Shabbat-Table Talks: Beshalah

To read last year's Table Talk on Beshalah click here.

 

Value: Remember to pray; remember to act. When we are involved in a project, taking care of the many things that are necessary to achieve our goal, we can easily fall into the trap of thinking that we are solely responsible for our success. We can sometimes forget to pray. Prayer reinforces the idea that all I do is in God’s hand--without His providence I will not be able to accomplish anything. Conversely, we should take action to realize the things for which we pray. For example, if we are praying for someone’s health, we should also do the things that we can to help that person. After you have successfully achieved your goals, have the attitude that it was mainly due to God’s help that you succeeded.

 

Text:  Shemot 17:8-16 (Especially verse 9 and 16)

Now ‘Amaleq came and made-war upon Israel in Refidim.

 (9) Moshe said to Yehoshua: Choose us men, and go out, make war upon Amaleq! On the morrow I will station myself on top of the hill, with the staff of God in my hand. Yehoshua did as Moshe had said to him, to make war against Amaleq.

Now Moshe, Aharon and Hhur went up to the top of the hill. And it was, whenever Moshe raised his hand, Israel prevailed and whenever he set down his hand, ‘Amaleq prevailed. Now Moshe’s hands are heavy; so they took a stone and placed it under him, and he sat down on it, while Aharon and Hhur supported his hands, one on this side and one on that side. So his hands remained steadfast until the sun came.

 

And Yehoshua weakened ‘Amaleq and his people, with the edge of the sword.

The Lord said to Moshe: write this as a memorial in an account (“bassefer”) and put it in Yehoshua’s hearing: Yes, I will wipe out, wipe out the memory of ‘Amaleq from under the heavens!

(16) Moshe built an altar and called its name: The Lord My Banner. He said: Yes, Hand on Yah’s throne! War for the Lord against ‘Amaleq generation after generation.

 

Method: Prepare by reading the “background for parents” sections. Read the text in Hebrew with the translation when necessary, or in English. [There are many interesting points in this passage that your children might raise and question. Allow the discussion to flow to those questions if that is what the children want.]

 

Discussion questions:

·        How did Moshe respond to the attack? (Two ways—action and prayer. The lifting up of Moshe’s hands was to beseech Hashem’s help.)

·        In what is the Torah more interested, Yehoshua’s strategy or Moshe’s activities? Prove it from the text. (The Torah devotes most of its description to what Moshe did on the mountain and not to what Yehoshua did on the battlefield.)

·        From the section that we read what is the main reason for the victory?

 

·        Do you have any projects that you are working on? Why should you include prayer for success as part of your preparations? (Prayer reminds us that we are dependent upon God for our success and that we should not expect that we can do everything necessary. It is a liberating feeling that we must do what we can and as much as we can but that ultimately it is God who will decide whether we succeed or not. )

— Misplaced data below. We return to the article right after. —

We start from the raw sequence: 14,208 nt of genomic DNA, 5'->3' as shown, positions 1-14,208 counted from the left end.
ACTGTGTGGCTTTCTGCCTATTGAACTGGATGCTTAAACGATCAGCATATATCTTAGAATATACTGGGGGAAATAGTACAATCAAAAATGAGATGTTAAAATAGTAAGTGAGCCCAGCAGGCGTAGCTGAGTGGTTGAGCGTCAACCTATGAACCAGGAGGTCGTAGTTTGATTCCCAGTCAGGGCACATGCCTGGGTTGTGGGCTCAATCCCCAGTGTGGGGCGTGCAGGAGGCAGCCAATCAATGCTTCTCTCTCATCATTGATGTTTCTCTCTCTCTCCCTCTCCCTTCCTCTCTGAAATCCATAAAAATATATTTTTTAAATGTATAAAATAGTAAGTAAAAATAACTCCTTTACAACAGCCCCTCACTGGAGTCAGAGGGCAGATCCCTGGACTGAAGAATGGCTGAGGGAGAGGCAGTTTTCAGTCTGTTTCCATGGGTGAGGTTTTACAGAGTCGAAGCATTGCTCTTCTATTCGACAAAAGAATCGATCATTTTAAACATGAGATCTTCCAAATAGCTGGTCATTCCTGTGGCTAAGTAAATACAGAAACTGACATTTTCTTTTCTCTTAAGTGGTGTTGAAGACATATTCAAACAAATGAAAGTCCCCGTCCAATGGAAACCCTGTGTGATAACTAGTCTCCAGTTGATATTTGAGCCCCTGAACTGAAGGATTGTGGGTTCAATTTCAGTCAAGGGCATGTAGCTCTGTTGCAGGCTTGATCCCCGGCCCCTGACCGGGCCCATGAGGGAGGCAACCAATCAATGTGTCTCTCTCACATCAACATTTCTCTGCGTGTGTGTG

Background for parents: (the approach to aim for in the discussion questions, not to be read to the children before the discussion.):

 

[Moshe’s response to the attack was twofold. 1) He sent Yehoshua to handle the military matter of choosing the men that will do battle (Israel probably did not have soldiers yet, even though they did come out of Egypt with arms). 2) Moshe would be stationed on top of the mountain, where he could view the battle and be seen by the people. He would take the staff of God with him.

 

This division clearly portrays the belief of Moshe and Israel that success in battle does not come by might alone (nor through prayer alone, for that matter) but through a combined effort of battle and prayer. This is an idea that recurs throughout the Tenakh. Interestingly, the very name of Israel’s first military leader, Yehoshua (lit. God saves), reflects this idea as well.

 

This idea is reflected in the way the narrative continues as well. The Torah reports that Yehoshua did as Moshe commanded him. Moshe and Yehoshua carried out the plan. The Torah had a choice which of the two stories to follow--the events at the battle or the event at the mountain. The Torah chose the events at the mountain as those that were more critical to the outcome of the battle. We are not told of Yehoshua’s successful military strategy but of the Moshe’s strategy to insure his steadfast concentration on his prayer and the difficulties that he faced. ]

 

By the way, we also should pray for the things that we want. Most importantly, we should pray that our children turn out well and let our children know that it is one of the things that we feel it is important enough to pray for. My wife Michal, upon noticing the fine character of a neighbor’s children asked the mother what was the secret of her success. She replied that she does three things:

1.    She listens goes to classes and listens to tapes on parenting and reflects upon the ideas she hears.

2.    She prays for her children to turn out well

3.    Anytime the household has to make a decision, she will discuss the decision with her child and end with “let Hashem Guide you in making the right decision.”

 

May Hashem help us to raise our children to have the Torah values imbued deeply in their hearts.

 

To read last year's Table Talk on Beshalah click here.

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